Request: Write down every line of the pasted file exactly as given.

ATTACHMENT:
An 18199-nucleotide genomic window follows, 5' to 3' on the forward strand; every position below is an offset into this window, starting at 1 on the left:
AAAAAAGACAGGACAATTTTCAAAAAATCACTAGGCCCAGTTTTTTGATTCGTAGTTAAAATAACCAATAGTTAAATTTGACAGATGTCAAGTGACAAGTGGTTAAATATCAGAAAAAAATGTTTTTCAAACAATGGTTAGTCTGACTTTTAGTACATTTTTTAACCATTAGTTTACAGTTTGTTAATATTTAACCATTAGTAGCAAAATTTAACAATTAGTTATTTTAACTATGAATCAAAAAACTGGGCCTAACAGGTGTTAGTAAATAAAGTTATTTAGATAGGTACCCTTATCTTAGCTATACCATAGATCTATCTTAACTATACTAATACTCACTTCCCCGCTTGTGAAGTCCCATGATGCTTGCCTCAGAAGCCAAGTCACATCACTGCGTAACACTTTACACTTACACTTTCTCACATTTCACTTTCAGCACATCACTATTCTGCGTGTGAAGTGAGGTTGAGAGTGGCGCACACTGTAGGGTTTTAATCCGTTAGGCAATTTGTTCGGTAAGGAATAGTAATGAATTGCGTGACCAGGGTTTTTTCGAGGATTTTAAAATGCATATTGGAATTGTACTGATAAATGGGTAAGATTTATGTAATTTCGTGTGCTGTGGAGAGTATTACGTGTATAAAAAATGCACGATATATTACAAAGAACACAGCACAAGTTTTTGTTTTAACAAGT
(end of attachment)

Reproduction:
An 18199-nucleotide genomic window follows, 5' to 3' on the forward strand; every position below is an offset into this window, starting at 1 on the left:
AAAAAAGACAGGACAATTTTCAAAAAATCACTAGGCCCAGTTTTTTGATTCGTAGTTAAAATAACCAATAGTTAAATTTGACAGATGTCAAGTGACAAGTGGTTAAATATCAGAAAAAAATGTTTTTCAAACAATGGTTAGTCTGACTTTTAGTACATTTTTTAACCATTAGTTTACAGTTTGTTAATATTTAACCATTAGTAGCAAAATTTAACAATTAGTTATTTTAACTATGAATCAAAAAACTGGGCCTAACAGGTGTTAGTAAATAAAGTTATTTAGATAGGTACCCTTATCTTAGCTATACCATAGATCTATCTTAACTATACTAATACTCACTTCCCCGCTTGTGAAGTCCCATGATGCTTGCCTCAGAAGCCAAGTCACATCACTGCGTAACACTTTACACTTACACTTTCTCACATTTCACTTTCAGCACATCACTATTCTGCGTGTGAAGTGAGGTTGAGAGTGGCGCACACTGTAGGGTTTTAATCCGTTAGGCAATTTGTTCGGTAAGGAATAGTAATGAATTGCGTGACCAGGGTTTTTTCGAGGATTTTAAAATGCATATTGGAATTGTACTGATAAATGGGTAAGATTTATGTAATTTCGTGTGCTGTGGAGAGTATTACGTGTATAAAAAATGCACGATATATTACAAAGAACACAGCACAAGTTTTTGTTTTAACAAGT